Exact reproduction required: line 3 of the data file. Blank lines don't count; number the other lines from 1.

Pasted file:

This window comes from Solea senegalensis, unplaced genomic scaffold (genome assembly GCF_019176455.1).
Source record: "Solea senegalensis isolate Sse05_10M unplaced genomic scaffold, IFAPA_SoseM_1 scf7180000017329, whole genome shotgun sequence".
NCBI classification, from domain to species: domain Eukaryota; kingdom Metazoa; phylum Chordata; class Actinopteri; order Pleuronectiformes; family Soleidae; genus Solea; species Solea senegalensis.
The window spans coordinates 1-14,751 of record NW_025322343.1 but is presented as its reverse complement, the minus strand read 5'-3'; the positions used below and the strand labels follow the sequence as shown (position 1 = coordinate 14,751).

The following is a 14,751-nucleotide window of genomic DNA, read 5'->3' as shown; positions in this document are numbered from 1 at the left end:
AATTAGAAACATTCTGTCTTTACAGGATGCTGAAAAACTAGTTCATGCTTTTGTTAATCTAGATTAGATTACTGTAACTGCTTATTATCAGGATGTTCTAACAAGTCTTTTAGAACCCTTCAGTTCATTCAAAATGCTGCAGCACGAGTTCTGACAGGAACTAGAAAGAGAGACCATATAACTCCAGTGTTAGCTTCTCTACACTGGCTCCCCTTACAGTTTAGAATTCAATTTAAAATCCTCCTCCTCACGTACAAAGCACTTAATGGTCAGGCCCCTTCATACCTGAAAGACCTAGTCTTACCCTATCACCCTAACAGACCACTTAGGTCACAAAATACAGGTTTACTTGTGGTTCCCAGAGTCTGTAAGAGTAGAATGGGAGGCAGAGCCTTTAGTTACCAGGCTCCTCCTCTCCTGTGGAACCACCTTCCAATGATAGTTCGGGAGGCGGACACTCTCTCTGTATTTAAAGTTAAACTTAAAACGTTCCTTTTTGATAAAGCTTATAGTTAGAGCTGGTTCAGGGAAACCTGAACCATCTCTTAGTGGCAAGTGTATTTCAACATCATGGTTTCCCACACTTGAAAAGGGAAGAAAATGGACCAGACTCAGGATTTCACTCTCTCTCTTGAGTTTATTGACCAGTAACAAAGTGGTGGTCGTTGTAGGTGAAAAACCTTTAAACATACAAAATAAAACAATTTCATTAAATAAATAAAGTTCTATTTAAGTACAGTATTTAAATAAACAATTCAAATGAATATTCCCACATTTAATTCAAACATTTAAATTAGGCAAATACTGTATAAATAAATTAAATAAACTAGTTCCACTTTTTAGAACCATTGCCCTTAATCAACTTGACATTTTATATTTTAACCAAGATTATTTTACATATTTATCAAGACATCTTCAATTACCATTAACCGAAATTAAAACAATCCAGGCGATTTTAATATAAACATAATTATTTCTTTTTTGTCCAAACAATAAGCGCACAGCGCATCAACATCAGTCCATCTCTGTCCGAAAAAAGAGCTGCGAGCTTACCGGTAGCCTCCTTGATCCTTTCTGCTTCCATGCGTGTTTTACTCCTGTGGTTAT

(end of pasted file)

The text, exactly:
NCBI classification, from domain to species: domain Eukaryota; kingdom Metazoa; phylum Chordata; class Actinopteri; order Pleuronectiformes; family Soleidae; genus Solea; species Solea senegalensis.